Extrusion welding allows the application of bigger welds in a single weld pass. It is the preferred technique for joining material over 6 mm thick. Welding rod is drawn into a miniature hand held plastic extruder, plasticized, and forced out of the extruder against the parts being joined, which are softened with a jet of hot air to allow bonding to take place.


This is the same as spot welding except that heat is supplied with thermal conduction of the pincher tips instead of electrical conduction. Two plastic parts are brought together where heated tips pinch them, melting and joining the parts in the process.


Related to contact welding, this technique is used to weld larger parts, or parts that have a complex weld joint geometry. The two parts to be welded are placed in the tooling attached to the two opposing platens of a press. A hot plate, with a shape that matches the weld joint geometry of the parts to be welded, is moved in position between the two parts. The two opposing platens move the parts into contact with the hot plate until the heat softens the interfaces to the melting point of the plastic. When this condition is achieved the hot plate is removed, and the parts are pressed together and held until the weld joint cools and re-solidifies to create a permanent bond.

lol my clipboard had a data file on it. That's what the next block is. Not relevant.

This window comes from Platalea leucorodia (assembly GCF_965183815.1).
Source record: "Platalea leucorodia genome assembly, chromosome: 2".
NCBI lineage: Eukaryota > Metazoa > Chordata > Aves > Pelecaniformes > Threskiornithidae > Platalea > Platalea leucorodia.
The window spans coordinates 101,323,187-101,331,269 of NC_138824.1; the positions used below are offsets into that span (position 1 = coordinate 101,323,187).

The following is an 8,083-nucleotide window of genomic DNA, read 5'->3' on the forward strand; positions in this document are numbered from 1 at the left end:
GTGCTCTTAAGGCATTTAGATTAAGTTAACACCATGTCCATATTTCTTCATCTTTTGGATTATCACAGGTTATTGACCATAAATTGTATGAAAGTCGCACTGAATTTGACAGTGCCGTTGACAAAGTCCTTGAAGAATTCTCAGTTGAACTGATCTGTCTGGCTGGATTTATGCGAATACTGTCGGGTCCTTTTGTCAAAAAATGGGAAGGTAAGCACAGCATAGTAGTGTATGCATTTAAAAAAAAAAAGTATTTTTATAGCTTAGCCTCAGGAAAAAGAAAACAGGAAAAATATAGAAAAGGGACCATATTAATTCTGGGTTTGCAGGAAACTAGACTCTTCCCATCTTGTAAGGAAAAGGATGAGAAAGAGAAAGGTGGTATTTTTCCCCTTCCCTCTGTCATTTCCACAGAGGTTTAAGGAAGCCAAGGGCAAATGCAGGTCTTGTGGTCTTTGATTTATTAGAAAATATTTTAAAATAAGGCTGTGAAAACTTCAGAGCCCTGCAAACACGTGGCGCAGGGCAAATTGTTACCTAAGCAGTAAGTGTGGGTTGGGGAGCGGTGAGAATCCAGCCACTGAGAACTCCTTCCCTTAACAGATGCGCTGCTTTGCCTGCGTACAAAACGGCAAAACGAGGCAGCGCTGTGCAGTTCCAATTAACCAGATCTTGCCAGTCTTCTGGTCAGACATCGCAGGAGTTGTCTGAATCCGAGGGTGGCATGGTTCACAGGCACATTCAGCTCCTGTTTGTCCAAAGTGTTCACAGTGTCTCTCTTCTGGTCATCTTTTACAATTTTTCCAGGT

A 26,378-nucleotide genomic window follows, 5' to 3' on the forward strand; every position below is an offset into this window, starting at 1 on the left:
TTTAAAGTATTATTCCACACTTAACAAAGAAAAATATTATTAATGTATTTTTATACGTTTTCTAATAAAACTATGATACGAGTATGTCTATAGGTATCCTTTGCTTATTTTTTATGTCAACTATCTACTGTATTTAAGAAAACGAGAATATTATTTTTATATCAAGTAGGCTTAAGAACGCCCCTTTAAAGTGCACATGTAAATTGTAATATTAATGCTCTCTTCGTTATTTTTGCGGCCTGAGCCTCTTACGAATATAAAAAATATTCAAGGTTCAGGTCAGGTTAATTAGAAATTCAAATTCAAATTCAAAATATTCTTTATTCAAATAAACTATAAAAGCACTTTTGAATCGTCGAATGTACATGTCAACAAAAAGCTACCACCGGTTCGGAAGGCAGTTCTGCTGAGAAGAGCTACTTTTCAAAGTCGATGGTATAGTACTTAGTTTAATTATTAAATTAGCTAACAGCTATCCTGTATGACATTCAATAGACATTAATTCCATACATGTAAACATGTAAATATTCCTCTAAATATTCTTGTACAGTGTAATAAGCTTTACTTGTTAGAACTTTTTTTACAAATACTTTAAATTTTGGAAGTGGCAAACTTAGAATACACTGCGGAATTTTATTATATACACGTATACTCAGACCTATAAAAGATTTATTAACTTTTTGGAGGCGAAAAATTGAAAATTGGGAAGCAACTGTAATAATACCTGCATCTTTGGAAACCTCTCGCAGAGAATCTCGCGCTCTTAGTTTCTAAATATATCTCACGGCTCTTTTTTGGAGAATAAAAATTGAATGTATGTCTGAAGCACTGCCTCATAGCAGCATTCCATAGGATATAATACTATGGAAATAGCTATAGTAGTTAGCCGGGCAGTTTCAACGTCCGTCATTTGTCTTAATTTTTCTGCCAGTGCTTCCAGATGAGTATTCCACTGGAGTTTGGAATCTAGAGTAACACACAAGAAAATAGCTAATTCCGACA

High Frequency welding, also known as Dielectric Sealing or Radio Frequency (R.F.) Heat Sealing is a very mature technology that has been around since the 1940s. High frequency electromagnetic waves in the range of radio frequencies can heat certain polymers up to soften the plastics for joining. Heated plastics under pressure weld together. Heat is generated within the polymer by the rapid reorientation of some chemical dipoles of the polymer, which means that the heating can be localized, and the process can be continuous.


Only certain polymers which contain dipoles can be heated by RF waves, in particular polymers with high loss power. Among these, PVC, polyamides (PA) and acetates are commonly welded with this technology. In practice, two pieces of material are placed on a table press that applies pressure to both surface areas. Dies are used to direct the welding process. When the press comes together, high frequency waves (usually 27.120 MHz) are passed through the small area between the die and the table where the weld takes place. This high frequency (radio frequency) heats the plastic which welds under pressure, taking the shape of the die.